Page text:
• The p72 gene was amplified by PCR from the genomic DNA of a Spanish ASFV strain (E70) provided by Centro de Investigaci n en Sanidad Animal (INIA-CISA, Madrid, Spain). The forward primer was: 5'-CCAACTCTGTTTAAACTTAGAAAAAATACGGGTAGAACGCCACCATGGCATCAGGAGGAGCTTTTTGTCTTAT-3' and the reverse primer was: 5'-CCGCTTGGGTTTAAACGTTAGGTACTGTAACGCAGCTGAAC-3'. The prim-ers contained Pme Ⅰ restriction sites (underlined), the NDV specific gene-end and start transcriptional signals (boxed), and the optimal Kozak sequence (bold). The construct was designed in accordance with the rule of six, which is a requirement for efficient RNA replication (Huang et al., 2001). The p72 gene was introduced into the modified NDV genome using a unique Pme Ⅰ site between the P and M genes (Huang et al., 2001). The p72 gene was also amplified from the genomic DNA of the same ASFV strain (E70) using the forward primer 5'-CCGGAATTCATGGCATCAGGAGGAGC-3' and reverse primer 5'-CCGCTCGAGTTAGGTACTGTAACGCAGCAC-3'. This primer pair contained EcoR Ⅰ and Xho Ⅰ restriction sites (underlined). The PCR products were digested with EcoR Ⅰ and Xho Ⅰ, and then cloned into vector pGEX-4T-1. Recombinant p72 was expressed in Escherichia coli BL21 (DE3) cells by IPTG induction (1 mmol/L) and then purified.

      The recombinant viruses were recovered from NDV antigenomic cDNAs by transfecting BHK-21 cells with support plasmids expressing the N, P, and L proteins, as described previously (Ge et al., 2007). To evaluate genetic stability, the recovered viruses were passaged ten times in 9-day-old SPF chicken embryos, and the p72 gene was amplified using reverse transcription (RT) -PCR and sequenced for confirmation. The final recombinant NDV expressing the ASFV p72 protein was named rNDV/p72.

    • BHK-21 cells were infected with rNDV and rNDV/p72 at a multiplicity of infection (MOI) of 1. Cell lysates were collected 24 h post-infection (hpi) and analyzed by western blotting using chicken serum against NDV and a mouse monoclonal antibody against p72 (kindly provided by Dr. Shengbo Cao, College of Animal Science and Technology, Huazhong Agricultural University). Horseradish peroxidase (HRP) -conjugated rabbit anti-chicken IgG or goat anti-mouse IgG (Jackson ImmunoResearch, Baltimore, USA) was used as the secondary antibody as appropriate.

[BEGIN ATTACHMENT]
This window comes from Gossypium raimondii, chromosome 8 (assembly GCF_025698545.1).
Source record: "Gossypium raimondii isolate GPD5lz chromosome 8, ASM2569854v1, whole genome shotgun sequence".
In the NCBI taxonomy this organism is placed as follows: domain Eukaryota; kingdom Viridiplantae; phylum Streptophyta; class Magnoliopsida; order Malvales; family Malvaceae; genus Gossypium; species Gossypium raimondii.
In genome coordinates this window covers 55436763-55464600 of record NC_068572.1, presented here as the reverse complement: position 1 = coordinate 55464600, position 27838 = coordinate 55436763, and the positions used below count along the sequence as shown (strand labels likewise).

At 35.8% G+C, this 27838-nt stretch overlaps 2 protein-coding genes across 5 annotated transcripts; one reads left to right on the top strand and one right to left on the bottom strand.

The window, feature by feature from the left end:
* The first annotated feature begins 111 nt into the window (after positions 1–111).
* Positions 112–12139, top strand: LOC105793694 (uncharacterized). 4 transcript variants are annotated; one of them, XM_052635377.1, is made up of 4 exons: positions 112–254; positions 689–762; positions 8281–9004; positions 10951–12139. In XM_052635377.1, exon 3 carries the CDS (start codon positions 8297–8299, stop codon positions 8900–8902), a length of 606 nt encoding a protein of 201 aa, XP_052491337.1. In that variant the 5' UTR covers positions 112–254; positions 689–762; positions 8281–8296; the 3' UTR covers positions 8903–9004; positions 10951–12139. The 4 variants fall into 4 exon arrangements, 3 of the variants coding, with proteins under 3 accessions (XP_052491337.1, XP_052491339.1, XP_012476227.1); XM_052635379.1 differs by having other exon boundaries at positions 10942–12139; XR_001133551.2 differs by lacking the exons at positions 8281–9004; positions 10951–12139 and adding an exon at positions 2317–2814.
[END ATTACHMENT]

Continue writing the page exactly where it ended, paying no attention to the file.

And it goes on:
• To determine the growth kinetics of the parental NDV (rNDV) and rNDV/p72, BHK-21 cells in 24-well plates were infected with recombinant viruses at an MOI of 1 or 0.01 in the presence of TPCK trypsin. Supernatant was collected at 12-h intervals until 72 hpi. The virus titer in the collected supernatant was titrated using the 50% egg infectious dose (EID50) assay using the end-point method of Reed and Muench (Reed and Muench, 1938).

    • Pathogenicity of rNDV/p72 was determined by the mean death time (MDT) test in 9-day-old SPF embryonated chicken eggs and the intracerebral pathogenicity index (ICPI) test in 1-day-old chicks. The MDT was determined as the mean time (h) required for the minimum lethal dose of virus to kill all of the inoculated embryos. For the ICPI test, fresh infectious allantoic fluid containing each virus was inoculated into groups of ten 1-day-old SPF chicks via the intracerebral route. NDV strains were categorized into three pathotypes based on the MDT: velogenic ( < 60 h), mesogenic (60–90 h), and lentogenic ( > 90 h). The ICPI is the mean score of all birds per time point for clinical symptoms and mortality over an 8-day period. Each time the chicks were observed, they were scored as follows: 0 if normal; 1 if sick; and 2 if dead. Highly virulent (velogenic) viruses give values approaching 2, while avirulent or lentogenic strains give values approaching 0. To determine the pathogenicity of rNDV/p72 in mice, groups of eight 4-week-old BALB/c mice were anesthetized by inhalational anesthesia with dry ice and inoculated with 108 EID50 of virus via the intramuscular (i.m.) or intranasal (i.n.) route in a volume of 100 μ L or 30 μ L, respectively. Control mice were inoculated with PBS. Three mice from each group were euthanized on day 3 post-infection (p.i.), and the lungs were collected and homogenized in 0.5 mL PBS to titer the virus in SPF embryonated eggs by inoculation of the allantoic cavity. The remaining five mice were observed for clinical symptoms daily for 2 weeks.

    • For the mouse immunization study, groups of 4-week-old female BALB/c mice (five mice per group) were inoculated with either rNDV or rNDV/p72 (100 μ L each, 108 EID50) via the i.m. route. Control mice were inoculated with 100 μ L of PBS. All of the mice received four immunizations at 2 week intervals. Serum samples were collected from each mouse 1 week after the third and fourth immunizations to measure the ASFV specific IgG antibody titer. Pre-immune sera collected from each group before immunization were used as controls. Two weeks after the last immunization, all of the mice were sacrificed to measure the cellular immune response in splenocytes.